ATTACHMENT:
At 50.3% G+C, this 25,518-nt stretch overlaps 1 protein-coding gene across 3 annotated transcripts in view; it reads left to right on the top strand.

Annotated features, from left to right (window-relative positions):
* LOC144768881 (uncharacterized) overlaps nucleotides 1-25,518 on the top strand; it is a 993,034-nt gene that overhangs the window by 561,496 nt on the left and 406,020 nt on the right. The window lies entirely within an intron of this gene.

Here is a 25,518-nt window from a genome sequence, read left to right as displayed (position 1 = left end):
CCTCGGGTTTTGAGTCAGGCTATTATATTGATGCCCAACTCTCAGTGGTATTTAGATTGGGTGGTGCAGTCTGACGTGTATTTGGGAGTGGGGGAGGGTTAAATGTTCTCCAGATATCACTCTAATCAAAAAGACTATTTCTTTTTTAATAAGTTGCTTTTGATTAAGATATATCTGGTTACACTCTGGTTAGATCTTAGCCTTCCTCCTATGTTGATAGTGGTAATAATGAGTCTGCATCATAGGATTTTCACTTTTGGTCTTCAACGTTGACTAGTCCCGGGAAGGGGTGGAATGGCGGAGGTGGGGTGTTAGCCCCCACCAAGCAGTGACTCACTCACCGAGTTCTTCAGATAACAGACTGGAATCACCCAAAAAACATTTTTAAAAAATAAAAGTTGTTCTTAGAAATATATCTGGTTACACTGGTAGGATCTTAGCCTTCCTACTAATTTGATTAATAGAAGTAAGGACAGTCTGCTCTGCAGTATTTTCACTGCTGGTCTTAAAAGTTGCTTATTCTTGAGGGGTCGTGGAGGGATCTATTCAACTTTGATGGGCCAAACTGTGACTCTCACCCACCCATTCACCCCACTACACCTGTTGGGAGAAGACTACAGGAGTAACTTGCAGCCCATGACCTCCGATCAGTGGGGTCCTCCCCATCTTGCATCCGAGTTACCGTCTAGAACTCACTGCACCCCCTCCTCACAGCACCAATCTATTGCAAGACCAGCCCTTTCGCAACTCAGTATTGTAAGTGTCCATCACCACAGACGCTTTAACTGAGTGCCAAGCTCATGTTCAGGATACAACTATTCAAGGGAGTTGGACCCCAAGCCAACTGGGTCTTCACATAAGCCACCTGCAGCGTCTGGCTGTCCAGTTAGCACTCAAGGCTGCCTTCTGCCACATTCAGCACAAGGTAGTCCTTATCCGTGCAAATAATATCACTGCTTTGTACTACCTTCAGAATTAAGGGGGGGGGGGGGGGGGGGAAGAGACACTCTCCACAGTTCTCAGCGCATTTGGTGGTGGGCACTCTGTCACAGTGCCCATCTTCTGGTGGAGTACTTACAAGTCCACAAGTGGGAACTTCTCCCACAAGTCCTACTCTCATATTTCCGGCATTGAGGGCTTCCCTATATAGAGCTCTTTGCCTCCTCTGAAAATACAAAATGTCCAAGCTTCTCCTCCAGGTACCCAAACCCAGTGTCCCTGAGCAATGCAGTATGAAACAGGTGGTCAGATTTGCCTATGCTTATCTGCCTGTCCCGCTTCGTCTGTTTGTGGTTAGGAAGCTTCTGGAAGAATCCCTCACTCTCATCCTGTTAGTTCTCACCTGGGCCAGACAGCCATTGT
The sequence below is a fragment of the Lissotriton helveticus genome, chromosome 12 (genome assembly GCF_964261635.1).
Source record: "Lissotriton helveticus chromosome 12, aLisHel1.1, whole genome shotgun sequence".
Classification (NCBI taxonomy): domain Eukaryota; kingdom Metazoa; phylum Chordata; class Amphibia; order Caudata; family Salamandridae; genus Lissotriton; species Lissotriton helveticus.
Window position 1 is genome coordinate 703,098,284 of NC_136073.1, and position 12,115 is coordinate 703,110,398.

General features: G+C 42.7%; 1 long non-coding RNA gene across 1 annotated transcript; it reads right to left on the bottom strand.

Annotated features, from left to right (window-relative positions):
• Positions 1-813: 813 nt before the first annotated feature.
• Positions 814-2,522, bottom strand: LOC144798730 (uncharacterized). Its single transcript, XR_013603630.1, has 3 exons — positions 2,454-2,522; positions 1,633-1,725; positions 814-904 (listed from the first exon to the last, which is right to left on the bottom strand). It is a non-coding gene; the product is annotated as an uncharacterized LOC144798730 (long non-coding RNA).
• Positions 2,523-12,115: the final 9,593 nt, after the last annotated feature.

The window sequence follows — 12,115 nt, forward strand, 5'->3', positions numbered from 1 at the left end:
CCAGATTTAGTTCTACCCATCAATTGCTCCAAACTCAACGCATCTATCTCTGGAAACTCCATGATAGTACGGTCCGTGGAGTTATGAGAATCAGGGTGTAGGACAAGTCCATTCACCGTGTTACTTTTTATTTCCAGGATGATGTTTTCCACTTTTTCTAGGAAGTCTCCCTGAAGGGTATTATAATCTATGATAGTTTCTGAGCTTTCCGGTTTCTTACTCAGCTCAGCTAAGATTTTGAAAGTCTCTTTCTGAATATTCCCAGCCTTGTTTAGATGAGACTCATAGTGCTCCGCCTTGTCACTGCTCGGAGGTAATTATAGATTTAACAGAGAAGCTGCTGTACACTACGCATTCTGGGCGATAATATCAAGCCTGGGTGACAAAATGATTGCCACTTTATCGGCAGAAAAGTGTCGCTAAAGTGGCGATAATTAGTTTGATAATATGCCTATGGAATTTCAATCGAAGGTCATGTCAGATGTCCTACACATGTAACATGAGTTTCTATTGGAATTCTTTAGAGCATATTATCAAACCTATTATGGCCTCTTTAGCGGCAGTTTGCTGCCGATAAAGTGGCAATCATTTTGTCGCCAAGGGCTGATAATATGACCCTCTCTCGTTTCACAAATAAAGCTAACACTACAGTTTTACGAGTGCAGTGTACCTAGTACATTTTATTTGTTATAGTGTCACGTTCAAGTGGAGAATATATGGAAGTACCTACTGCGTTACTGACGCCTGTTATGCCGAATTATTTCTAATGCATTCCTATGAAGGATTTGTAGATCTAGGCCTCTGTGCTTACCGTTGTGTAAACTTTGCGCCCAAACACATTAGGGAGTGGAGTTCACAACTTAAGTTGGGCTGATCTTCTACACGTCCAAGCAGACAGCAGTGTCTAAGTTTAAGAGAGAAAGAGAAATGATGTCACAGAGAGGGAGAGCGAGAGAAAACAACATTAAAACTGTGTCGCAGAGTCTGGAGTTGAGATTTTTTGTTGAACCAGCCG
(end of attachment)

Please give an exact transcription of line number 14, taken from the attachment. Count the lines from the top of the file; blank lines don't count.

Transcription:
• Positions 2,523-12,115: the final 9,593 nt, after the last annotated feature.